What would you do if you were a young man diagnosed with cancer today and told that your treatments would render you infertile? Look for a sperm bank, right? What if you lived in one of the states in the US where a sperm bank doesn’t exist? Or, what if you needed to start chemo immediately and you couldn't leave the hospital? Historically, these scenarios meant that you couldn’t bank your sperm. Now there is the Live:On kit – thanks to a partnership between Fertile Hope, the Lance Armstrong Foundation and Cryogenic Laboratories, Inc. Yes, the Live:On kit allows men (and mature boys) to FedEx their sperm to the sperm bank! While slightly less effective than banking at an on-site clinic (approximately 10% less motility (aka speed) has been seen), it is far better than the alternative – not banking and forgoing your best option for having a biological child after cancer. It gets better – the kit is free for nurses to order and hand out at cancer centers. So, please tell me, how do we get the word out about it and make sure the kit is available in every cancer center in the country (on a tight non-profit budget!)?

Thursday, January 22, 2009

ABC's Private Practice Features "Oncofertility" Storyline

The TV series Private Practice, ABC’s spin-off of Grey’s Anatomy starring actress Kate Walsh, is one of the first shows to integrate “oncofertility” into its storyline. Anyone catch an episode? Are they covering the topic well? Watch tonight (Thursdays at 10/9C) and tell us what you think!

Wednesday, January 21, 2009

How Do You Choose a Doctor?

A good friend just called me looking for a recommendation to a good doctor. We talked through a lot of the factors she was evaluating and, then, I couldn’t help but laugh after we’d narrowed down the list and she made her final decision based on availability. In her case, it made perfect sense. She had narrowed it down to two of the top doctors in the country. She couldn't make a wrong choice. But, I still found it amusing that the final decision-making factor was who could see her first. This conversation happened while Fertile Hope is in the midst of completely revamping the cancer and fertility “Find a Doctor” tool on our website. So, I can’t help but wonder: what factors are most compelling to you when choosing a doctor? What information and tools can we provide to help make the process easier for you? And, ultimately, when you have gathered all of the information you can possibility find, what is the deal breaker? Availability?!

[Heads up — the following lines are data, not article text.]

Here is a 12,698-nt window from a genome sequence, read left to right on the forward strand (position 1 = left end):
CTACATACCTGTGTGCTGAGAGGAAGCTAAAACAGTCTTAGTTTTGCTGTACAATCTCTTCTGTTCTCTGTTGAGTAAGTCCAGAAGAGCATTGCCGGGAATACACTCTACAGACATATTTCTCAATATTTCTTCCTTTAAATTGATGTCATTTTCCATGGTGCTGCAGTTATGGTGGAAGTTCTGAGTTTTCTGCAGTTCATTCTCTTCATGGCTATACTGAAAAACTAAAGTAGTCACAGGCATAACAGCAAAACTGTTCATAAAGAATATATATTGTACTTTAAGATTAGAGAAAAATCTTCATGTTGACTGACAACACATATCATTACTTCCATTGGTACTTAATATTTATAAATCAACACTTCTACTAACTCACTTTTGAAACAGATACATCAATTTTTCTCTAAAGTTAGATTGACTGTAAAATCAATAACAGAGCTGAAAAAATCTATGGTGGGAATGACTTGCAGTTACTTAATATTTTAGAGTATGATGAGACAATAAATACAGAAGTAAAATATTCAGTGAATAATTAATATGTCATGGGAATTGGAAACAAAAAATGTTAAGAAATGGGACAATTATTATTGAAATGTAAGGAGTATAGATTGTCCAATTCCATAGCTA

Tuesday, January 20, 2009

The Audacity of (Fertile) Hope

Wow, today was inspiring! As I watched the inauguration coverage, I was struck by the shared experience of hope in a time of great uncertainty. Whether you are referring to the war, the economy or a new cancer diagnosis, believing in your ability to change, improve or solve the problem at hand is very hopeful. I never realized how audacious hope was until, in the face of cancer, I hoped to be a mom one day. I was still full of fearless, bold, daring hopes when I started Fertile Hope in October 2001. My first hope was that all cancer patients would be informed of their fertility risks. We’ve made great progress in achieving this. My second hope was access to fertility treatments for cancer patients. During the Bush administration we lobbied on Capitol Hill, but quickly realized there was no hope for a fertility coverage mandate, so we stopped wasting our resources. Today, my audacious (Fertile) Hope is that President Obama’s administration will make a commitment to access by improving insurance coverage for fertility preservation for cancer patients. What is yours?